Facebook’s Oculus Rift: Not Just Games
Facebook’s (NASDAQ:FB) Oculus Rift headsets have received an extravagant amount of press and are finally due to arrive this coming Monday, March 28th. While the initial early adopters of this technology will mostly be gamers, there is a huge potential outside of games for Virtual Reality. Below are a small sliver of applications that virtual reality can be used for.
Helping Treat Post-Traumatic Stress Disorder
One of the key symptoms of PTSD is the inability or refusal to recall the events that cause the pain and symptoms. However, this is a crucial part of the recovery procedure, as it is important to gradually process the event and move past it. A program is already in place in the military, called Virtual Reality Exposure Therapy. In this program, engineers reconstruct the events that took place in a virtual environment controlled by the patient. This method has seen some highly convincing results, as research has shown “drastic decreases in PTSD symptoms, one finding 80% of patients no longer classifying as PTSD sufferers.”
Virtual Reality’s practical application is exceptionally promising in the field of medicine. In the past, students have typically learned how to perform a surgery by watching a doctor perform that procedure. With virtual reality, students will have the ability to practice complex surgeries in a virtual environment with no risk to patients. Aside from training, virtual reality can also help guide complex procedures. At Angers University Hospital in western France, physicians successfully used virtual reality to map a patient’s brain during surgery to remove a tumor. A single mistake damaging nerves or tissues in the human brain could cause permanent and severe damage, so it is essential that doctors use every available tool at their disposal to ensure the patient’s safety.
Run by Jeremy Bailenson and Derek Belch, STriVR Labs has taken the spotlight when it comes to the application of VR in sports. They flaunt a client list that currently includes NFL teams, college programs and as of late, NBA, NHL and even WNBA organizations. STriVR Labs differentiates itself by using real video of each team’s individual players (and not computer generated images) to simulate game-like situations. The technology is useful for accelerating transformational learning moments by giving players an immersive experience. Instead of assembling 30 players to help the quarterback practice how to read the defense, the quarterback can simply put on his headset and practice 30 snaps by himself. David Shaw, head coach of Stanford’s football team, is embracing the technology that VR provides. When he tried out the technology for the first time, he wanted to have it right then and there to use with his team.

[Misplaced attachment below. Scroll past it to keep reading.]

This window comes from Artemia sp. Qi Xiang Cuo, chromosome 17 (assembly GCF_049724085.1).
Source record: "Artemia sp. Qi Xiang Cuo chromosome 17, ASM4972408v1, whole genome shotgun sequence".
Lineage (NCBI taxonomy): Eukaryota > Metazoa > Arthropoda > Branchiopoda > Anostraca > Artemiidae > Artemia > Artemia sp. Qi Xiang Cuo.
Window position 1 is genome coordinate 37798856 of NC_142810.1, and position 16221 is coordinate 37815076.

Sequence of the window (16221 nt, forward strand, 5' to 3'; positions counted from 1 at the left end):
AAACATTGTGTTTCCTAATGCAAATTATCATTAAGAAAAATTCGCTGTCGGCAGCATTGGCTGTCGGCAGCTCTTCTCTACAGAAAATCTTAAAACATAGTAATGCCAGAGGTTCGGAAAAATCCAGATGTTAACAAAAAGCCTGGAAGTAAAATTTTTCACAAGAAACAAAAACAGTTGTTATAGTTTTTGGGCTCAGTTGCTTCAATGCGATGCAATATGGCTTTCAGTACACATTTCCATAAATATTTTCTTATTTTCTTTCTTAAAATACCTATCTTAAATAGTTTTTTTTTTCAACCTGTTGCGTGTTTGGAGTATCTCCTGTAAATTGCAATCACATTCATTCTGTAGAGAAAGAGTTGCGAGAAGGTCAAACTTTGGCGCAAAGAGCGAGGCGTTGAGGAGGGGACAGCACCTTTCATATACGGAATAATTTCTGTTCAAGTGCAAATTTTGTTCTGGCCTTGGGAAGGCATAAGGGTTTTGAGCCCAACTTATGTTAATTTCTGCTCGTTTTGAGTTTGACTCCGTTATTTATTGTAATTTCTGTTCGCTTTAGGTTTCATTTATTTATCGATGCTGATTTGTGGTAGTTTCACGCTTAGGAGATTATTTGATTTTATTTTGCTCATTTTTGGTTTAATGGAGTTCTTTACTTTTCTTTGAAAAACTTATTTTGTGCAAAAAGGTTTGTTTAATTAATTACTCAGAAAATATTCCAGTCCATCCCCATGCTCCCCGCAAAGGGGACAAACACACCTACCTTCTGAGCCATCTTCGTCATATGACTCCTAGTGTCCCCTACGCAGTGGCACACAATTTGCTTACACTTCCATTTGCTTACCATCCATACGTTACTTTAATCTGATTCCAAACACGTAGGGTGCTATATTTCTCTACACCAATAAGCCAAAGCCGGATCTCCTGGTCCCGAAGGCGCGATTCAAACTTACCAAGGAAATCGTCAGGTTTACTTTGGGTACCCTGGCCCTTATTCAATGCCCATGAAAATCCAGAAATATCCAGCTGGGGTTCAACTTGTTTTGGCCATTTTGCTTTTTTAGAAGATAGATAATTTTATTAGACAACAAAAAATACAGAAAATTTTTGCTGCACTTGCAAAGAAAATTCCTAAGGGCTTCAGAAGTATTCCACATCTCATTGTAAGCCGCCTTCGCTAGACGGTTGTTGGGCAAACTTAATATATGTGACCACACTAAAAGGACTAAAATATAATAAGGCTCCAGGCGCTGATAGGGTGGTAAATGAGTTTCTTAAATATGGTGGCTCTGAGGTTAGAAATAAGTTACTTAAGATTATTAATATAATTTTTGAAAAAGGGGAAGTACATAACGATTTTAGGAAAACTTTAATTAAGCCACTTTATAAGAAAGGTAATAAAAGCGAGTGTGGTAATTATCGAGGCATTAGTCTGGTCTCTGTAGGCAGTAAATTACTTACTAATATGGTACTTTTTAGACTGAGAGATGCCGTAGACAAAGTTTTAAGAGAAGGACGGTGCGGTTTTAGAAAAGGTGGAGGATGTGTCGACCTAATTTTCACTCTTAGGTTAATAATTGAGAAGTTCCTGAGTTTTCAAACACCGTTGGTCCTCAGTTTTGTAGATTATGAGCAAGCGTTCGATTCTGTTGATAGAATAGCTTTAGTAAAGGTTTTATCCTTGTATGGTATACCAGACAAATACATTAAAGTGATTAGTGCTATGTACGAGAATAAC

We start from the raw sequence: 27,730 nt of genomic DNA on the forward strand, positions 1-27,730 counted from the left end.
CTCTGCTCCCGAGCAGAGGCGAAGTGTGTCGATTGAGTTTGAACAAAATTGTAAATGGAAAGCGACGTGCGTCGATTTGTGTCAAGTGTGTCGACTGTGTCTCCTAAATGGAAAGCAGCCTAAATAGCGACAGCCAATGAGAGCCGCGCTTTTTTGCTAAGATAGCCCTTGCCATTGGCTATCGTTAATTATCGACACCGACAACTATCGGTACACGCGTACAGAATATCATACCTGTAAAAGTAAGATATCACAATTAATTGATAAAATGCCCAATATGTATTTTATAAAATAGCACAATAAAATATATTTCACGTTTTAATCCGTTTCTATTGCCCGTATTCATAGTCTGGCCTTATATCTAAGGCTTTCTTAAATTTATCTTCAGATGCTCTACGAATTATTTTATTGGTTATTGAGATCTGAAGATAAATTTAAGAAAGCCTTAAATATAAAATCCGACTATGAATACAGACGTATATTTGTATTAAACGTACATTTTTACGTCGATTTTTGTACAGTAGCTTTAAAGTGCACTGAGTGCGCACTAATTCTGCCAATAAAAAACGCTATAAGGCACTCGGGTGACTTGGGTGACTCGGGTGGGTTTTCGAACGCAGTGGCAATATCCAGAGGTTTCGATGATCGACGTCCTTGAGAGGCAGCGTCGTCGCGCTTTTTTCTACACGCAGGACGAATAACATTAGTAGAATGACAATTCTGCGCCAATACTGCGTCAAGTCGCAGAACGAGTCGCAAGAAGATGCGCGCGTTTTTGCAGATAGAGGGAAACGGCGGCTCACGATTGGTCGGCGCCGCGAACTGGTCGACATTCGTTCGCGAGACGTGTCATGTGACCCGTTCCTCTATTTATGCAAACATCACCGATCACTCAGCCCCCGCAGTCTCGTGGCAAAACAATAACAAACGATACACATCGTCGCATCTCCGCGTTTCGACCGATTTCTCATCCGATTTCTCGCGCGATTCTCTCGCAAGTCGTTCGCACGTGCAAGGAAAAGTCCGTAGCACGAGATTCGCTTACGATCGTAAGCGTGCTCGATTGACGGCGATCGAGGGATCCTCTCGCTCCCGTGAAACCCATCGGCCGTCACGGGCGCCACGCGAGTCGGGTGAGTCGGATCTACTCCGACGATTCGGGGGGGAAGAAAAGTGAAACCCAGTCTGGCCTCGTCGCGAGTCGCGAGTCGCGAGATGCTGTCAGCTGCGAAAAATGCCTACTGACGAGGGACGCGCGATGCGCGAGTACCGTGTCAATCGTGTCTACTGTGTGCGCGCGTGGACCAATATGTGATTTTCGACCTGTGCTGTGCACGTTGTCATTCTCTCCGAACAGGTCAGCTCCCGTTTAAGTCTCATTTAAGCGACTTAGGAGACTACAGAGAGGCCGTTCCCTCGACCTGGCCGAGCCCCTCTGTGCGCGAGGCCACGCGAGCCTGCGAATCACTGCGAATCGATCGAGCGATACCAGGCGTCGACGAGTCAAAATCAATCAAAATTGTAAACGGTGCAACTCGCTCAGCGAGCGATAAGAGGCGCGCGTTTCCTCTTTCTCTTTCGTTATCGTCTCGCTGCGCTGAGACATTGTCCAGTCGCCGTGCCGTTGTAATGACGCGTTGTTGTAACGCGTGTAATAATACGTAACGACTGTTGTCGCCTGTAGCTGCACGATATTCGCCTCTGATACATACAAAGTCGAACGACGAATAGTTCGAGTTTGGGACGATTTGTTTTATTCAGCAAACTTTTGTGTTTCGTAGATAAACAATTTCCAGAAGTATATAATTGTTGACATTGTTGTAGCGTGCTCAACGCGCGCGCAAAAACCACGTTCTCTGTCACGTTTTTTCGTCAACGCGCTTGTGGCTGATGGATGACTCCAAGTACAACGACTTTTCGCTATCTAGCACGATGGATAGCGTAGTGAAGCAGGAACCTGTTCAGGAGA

The Vision of Infinite Dimensions, or VOID, is demonstrating VR capabilities in entertainment. The VOID combines physical and virtual gaming to create an experience like none other. Rather than try to explain it further, you can watch their promotional video here to get a better understanding of what they do.
Virtual reality can play an important role in travel and tourism. Visualise is a new company that teamed up with South Africa to create a virtual tour of the country. The program allows people to “experience highlights of a trip to South Africa, such as visits to markets and bars, shark diving, kitesurfing, and paragliding”. In the future, videos such as this can help tourists “test out” where they want to travel before actually deciding on a location.
Virtual Reality opens many doors within the education market. VR will be most beneficial to those who are visual learners, as they will be able to grasp concepts and formulas by being immersed in them. Schools will also have the option to take their students on high-tech field trips to foreign lands for a fraction of the cost. Learning through experience is one of the most highly effective ways to learn, and virtual reality is in one of the better positions to provide these experiences.
Although not described in detail, virtual reality can also be used in 3d design, architecture, unique cinematic experiences, and so much more. Facebook’s Oculus Rift easily has the most brand recognition of the current VR modules and is poised to be a possible leader in all that is virtual reality. It should be noted that Microsoft (NASDAQ:MSFT) owns the premiere augmented reality device, the HoloLens. While this may be more useful in some of the applications listed, the virtual/augmented reality is expected to be so large that the two can coexist and still make a sufficient amount of money. Virtual reality alone is expected to bloom into a $30 billion market in just four short years. Through Instagram and its core business, Facebook has proven that in can scale its products. I have no doubt in my mind that it can do the same with Oculus and will take full advantage of this opportunity.
Disclosure: I am/we are long FB.
I wrote this article myself, and it expresses my own opinions. I am not receiving compensation for it (other than from Seeking Alpha). I have no business relationship with any company whose stock is mentioned in this article.